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Sunday, May 6, 2012

Alienation and Solidarity

Alienation and Solidarity

By Scott Thompson
Occupy Saint Paul
May 06, 2012

Alienation is the defining feature of our whole civilization, and
it operates on multiple levels- the mind is alienated from the
body, both are alienated from the spirit, people are alienated
from the natural world, races and classes and subcultures are
alienated from each other, neighbors are alienated from neighbors
and family members from other family members.

Everything and everyone is atomized, split into discrete pieces,
objectified and analyzed, exploited and manipulated.

A world like that is a dead world, a world where everything is
just an object, a piece of property or a resource or a useful tool.

A world like that has no humanity.

So it's no surprise that in a world like that, many people would
define freedom in strictly negative terms, the freedom to not be
interfered with while you are trying to acquire more property and
resources.

When you play “Monopoly,” just one person wins. When you play
“Risk,” just one person wins.

The problem with seeing the whole world as a competitive game
is that almost everyone is going to lose.

A tiny elite will end up with almost everything, a larger number will
have enough to be comfortable only if they devote their entire lives
to maintaining the status quo and defending a system that defines
them as losers just because they didn't succeed in clawing their way
to the top.

The vast majority of people in the world will be left with little or
nothing, struggling for mere survival and viciously blamed for their
own poverty.

This imbalance is what we fight against, but it's just a symptom.
The cause of the problem is alienation, the multifaceted alienation
that defines our culture.

Just try to imagine a society where people weren't alienated from
other people or from the planet they live on or from their own
bodies or from their spirits.

Wouldn't it look almost completely different than what we have
now?

The word “radical” comes from Latin, and it originally implied
getting to the roots of a matter.

If the root of what is wrong with our world is alienation, then the
most radical thing we can possibly do is to refuse to be alienated,
the most revolutionary thing we can do is to challenge the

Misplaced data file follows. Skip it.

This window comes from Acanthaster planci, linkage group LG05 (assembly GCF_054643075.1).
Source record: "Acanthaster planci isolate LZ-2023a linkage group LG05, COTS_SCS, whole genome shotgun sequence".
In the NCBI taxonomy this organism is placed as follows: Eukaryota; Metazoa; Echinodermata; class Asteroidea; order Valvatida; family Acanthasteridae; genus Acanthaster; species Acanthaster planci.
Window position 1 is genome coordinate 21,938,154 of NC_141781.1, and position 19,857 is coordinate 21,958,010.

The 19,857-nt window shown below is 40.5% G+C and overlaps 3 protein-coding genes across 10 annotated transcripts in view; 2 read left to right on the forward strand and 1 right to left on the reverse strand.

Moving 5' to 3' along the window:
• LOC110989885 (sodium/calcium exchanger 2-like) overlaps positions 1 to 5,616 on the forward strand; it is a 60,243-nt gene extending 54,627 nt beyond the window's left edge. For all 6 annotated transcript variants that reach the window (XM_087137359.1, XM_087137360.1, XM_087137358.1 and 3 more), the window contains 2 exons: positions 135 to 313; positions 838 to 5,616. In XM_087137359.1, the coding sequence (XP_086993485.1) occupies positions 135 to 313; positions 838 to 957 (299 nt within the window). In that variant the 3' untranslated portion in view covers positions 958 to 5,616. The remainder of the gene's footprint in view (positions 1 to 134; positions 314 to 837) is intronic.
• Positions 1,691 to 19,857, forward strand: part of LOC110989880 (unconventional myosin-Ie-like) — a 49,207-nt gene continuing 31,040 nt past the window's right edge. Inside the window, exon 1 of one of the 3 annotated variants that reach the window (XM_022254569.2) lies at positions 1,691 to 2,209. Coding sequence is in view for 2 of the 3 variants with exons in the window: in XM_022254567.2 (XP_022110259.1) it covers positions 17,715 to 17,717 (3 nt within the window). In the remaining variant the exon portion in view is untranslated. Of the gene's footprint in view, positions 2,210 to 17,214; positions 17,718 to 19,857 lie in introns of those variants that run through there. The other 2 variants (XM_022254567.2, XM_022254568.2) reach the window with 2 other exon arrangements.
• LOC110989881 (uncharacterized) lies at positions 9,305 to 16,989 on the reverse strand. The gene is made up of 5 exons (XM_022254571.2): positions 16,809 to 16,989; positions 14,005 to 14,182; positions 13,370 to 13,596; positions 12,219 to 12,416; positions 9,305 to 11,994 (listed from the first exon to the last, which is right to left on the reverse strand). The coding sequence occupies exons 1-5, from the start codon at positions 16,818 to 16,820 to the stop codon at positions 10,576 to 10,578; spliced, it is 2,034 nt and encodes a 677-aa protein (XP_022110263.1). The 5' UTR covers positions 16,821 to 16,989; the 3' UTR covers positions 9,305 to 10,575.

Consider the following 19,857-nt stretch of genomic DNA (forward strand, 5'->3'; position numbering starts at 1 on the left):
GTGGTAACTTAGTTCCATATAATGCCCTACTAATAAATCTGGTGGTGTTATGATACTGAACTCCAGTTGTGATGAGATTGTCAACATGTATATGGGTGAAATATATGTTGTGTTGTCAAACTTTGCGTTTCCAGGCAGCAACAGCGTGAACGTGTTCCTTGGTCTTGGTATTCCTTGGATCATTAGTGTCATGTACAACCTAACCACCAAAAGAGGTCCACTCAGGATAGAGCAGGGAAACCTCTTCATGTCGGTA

alienation all around us, and the one thing we can do that most
deeply and directly challenges the status quo is to stand together
in solidarity.

The defining worldview of any culture is invisible to most of the
people in that culture; it's like water to a fish.

That's why Occupy confuses people.

They think of us as a protest movement when protest is actually
just one part of what we do and not really the defining part.

They ask us why we don't have a leadership structure because
they mistake us for an organization and think we're just a poorly-
organized activist group.

They ask us why we don't have a list of demands because they
don't realize that such a thing wouldn't really be possible-
there's no orthodoxy or uniformity of opinion among us that
would allow us to issue such a convenient list.

They miss the central point of what we're doing, which is right
there in the name: we're Occupying space together, in multiple
different ways.

Sometimes in an encampment, sometimes in an abandoned
building, sometimes in a house threatened by foreclosure,
sometimes in a library or a cafe, and sometimes on the street.

We're Occupying space together so that we can hear each other
talk, so we can share a meal or exchange ideas or stand together
to resist a wrong.

We're Occupying space together, and it's changing all of us.

Never in my entire life have I spent time with such a wide range
of different people as I have in Occupy. People of different classes
and races and ages and sexual identities.

Most of the people I work with in Occupy are people I would
never have had a reason to socialize with outside of it.

Their life experiences are different from mine. They don't read the
same books I read or listen to the same music I listen to. They don't
look like I do.

When I spend time with people who do listen to the music I listen to
or read the same books I read, it's a fun experience.

When I stand side by side in solidarity with people who don't have
these obvious and superficial things in common with me, it's a life-
changing experience.

When I link arms with a person I don't even know so that we can
help another person we don't know to stay in his or her home, it's
a revolutionary experience, because it's a shared refusal to be
alienated.

We're not always that good at solidarity; we still have a lot to
learn about how to hear each other and how to treat each other
respectfully.

But let's not forget what we're here for and what makes Occupy
so promising and so exhilarating.

We could make a list of our ten favorite reforms and win them all,
but if we failed to address the alienation at the core of our culture
then we would not have fixed anything.

In the end, we would just end up creating the same mess all over
again.

Let's dare to be radical in the original sense of the word, let's dare
to look deep enough to see the roots of the problem.

Let's refuse alienation.


Scott Thompson is Writer and Media Team Member with Occupy
Saint Paul.

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